Armstrong, 48, tried to settle into work but got caught up in the temptations of drink and gambling. He is now married and living in Dublin with a child. He’s unemployed and friends say “just coping”.
Hill, 44, who had his Belfast conviction quashed, famously married Courtney Kennedy, the daughter of Robert Kennedy who was assassinated in 1968. They live with their three-year-old child in Washington. But their marriage has had its strains to the extent that they sought help. Richardson, who has kept the lowest profile, has probably emerged the strongest, despite eight years on category A in grim Durham prison. She is happily married with an eight-year-old daughter, says her solicitor Alastair Logan.
All four received ex-gratia compensation payments after several years negotiating with the government’s assessor, Sir David Calcutt. Three have agreed a settlement of around £500,000 but Hill’s final figure has still to be arrived at. All the solicitors believe Calcutt has been mean with his awards. Oliver Kelly, Hill’s Belfast lawyer, describes him as “stingy, uncooperative and inaccessible”.
Mr Kelly says: “His assessments fall far short of what a reasonable person would expect. In these cases there should be no penny pinching.” Mrs Peirce says his “miserly” approach was the final insult. Mr Logan, for Richardson, believes that Calcutt should have awarded punitive damages.
The case and those that followed contributed to a change of culture in the system. Police and forensic science witnesses were no longer considered infallible. Confessions alone meant risky justice. There was a recognition that terrible mistakes had and could be made. Prosecutors had to be more open and judges more sensitive.
The high point in this sea change, it is widely held, was the 1992 court of appeal judgment in the Judith Ward M62 coach bombing case which delivered a searing indictment of police, crown lawyers and scientists for their failure to disclose relevant material. Twelve soldiers and members of their families, returning to Catterick camp in North Yorkshire, were killed in the explosion.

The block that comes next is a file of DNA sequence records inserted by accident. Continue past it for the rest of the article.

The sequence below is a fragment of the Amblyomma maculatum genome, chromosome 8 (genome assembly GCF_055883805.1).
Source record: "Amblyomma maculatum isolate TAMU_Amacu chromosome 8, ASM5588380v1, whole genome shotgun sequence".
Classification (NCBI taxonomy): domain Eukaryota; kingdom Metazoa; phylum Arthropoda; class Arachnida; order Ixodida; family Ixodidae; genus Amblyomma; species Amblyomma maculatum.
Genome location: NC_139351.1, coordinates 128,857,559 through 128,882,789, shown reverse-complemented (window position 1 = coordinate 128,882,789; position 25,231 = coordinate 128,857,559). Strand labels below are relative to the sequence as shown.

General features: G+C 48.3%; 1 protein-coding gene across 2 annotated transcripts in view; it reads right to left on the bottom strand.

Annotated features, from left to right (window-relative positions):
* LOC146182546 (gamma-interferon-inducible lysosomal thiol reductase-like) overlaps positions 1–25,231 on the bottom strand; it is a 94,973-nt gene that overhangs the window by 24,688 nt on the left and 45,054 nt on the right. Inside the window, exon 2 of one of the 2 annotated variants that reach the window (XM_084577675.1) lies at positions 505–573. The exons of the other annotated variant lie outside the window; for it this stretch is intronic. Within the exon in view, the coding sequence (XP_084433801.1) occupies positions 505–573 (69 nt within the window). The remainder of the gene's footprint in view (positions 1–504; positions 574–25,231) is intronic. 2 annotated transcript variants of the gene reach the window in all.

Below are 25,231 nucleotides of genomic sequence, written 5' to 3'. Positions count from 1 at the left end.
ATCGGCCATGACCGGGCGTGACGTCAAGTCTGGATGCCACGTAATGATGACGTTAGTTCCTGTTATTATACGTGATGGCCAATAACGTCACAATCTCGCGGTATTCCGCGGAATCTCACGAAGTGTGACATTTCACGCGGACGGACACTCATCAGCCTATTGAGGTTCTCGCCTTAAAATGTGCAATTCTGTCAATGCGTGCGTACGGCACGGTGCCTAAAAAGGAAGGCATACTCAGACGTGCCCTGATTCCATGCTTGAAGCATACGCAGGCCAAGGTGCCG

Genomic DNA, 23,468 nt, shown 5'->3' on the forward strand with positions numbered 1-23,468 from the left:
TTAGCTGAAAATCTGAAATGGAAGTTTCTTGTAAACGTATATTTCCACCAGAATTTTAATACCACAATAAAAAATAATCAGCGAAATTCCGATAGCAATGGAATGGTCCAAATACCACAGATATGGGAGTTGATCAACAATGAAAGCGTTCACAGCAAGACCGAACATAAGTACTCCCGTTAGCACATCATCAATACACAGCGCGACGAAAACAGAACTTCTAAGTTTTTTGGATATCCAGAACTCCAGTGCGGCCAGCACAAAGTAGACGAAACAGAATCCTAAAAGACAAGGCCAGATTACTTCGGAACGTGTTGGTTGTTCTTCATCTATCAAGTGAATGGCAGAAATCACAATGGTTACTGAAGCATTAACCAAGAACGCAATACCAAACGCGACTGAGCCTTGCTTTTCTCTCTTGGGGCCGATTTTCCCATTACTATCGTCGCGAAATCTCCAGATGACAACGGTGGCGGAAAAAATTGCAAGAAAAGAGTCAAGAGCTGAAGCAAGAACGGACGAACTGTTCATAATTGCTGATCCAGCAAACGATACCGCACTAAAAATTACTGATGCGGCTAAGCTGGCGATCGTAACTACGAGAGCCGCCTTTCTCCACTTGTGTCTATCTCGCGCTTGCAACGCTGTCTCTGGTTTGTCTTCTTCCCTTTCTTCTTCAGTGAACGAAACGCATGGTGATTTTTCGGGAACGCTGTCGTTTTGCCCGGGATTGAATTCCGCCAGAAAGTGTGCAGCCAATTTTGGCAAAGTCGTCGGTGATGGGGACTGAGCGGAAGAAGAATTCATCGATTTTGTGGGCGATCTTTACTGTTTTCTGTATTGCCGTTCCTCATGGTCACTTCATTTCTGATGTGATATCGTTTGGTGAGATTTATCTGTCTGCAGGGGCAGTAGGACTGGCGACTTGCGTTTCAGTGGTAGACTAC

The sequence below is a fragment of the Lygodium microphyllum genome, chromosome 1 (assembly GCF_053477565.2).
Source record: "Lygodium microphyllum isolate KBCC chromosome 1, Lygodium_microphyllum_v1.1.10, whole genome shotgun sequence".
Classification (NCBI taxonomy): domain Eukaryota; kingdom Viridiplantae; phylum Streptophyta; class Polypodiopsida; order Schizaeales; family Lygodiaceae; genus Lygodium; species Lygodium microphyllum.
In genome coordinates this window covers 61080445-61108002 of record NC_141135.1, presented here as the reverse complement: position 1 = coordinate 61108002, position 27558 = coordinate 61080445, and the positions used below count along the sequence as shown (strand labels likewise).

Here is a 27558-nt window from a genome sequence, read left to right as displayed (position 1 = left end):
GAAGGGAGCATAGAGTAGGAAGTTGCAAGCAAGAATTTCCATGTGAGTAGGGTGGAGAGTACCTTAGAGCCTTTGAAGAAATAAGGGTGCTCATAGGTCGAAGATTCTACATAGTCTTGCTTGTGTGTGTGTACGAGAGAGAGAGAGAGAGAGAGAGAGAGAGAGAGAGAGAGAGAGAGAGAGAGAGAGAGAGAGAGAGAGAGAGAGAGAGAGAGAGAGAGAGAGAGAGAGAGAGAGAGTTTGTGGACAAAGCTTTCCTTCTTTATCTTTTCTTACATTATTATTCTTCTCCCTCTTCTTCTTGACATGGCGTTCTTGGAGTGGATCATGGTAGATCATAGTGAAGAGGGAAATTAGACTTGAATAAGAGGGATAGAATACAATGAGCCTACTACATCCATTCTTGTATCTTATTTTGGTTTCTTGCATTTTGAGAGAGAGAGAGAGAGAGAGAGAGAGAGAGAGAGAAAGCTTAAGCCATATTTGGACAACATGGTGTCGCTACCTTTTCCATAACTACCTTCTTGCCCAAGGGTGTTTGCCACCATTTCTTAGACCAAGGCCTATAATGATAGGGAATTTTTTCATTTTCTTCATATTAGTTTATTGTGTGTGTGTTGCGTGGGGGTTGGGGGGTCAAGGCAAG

The Conservative government’s response was Lord Runciman’s royal commission which reported in 1993 – ironically the year of the bungled Stephen Lawrence murder investigation and the appointment of the reactionary home secretary Michael Howard. Its key proposal, a criminal cases review commission, was up and running three years later. Despite early criticism of its lack of independent investigative powers, its robust approach in sending many cases back to the court of appeal has been applauded.
Chris Mullin, now environment minister and the former chairman of the home affairs select committee which championed the Birmingham Six, said the commission was “a large step forward which had to be hard fought for. Most of the changes have been undoubtedly for the better.”
But some of the other laws that have flown from its recommendations have been seen as retrograde. Defence barristers and civil liberties groups unanimously criticised the erosion of the right to silence. A judge can now draw adverse inferences from a defendant’s refusal to answer police questions, although Mr Mullin argued that it was not unreasonable to expect a person to give an account of themselves if they were innocent. The critics also condemned disclosure rules that say the defence has to reveal its case while the prosecution retains the right to hand over only what it thinks is relevant.
Mrs Peirce says: “The royal commission was illiberal. Things have got worse now as any defence lawyer will tell you.”
John Wadham, the director of Liberty, added: “The Guildford Four were the first people detained under the prevention of terrorism act and it is disappointing that this legislation remains in place, despite the peace process and the government’s commitment in opposition not to renew it. In addition, the government’s proposal to remove the defendants’ right to elect jury trial in “either way” cases will add to the number of miscarriages of justice.”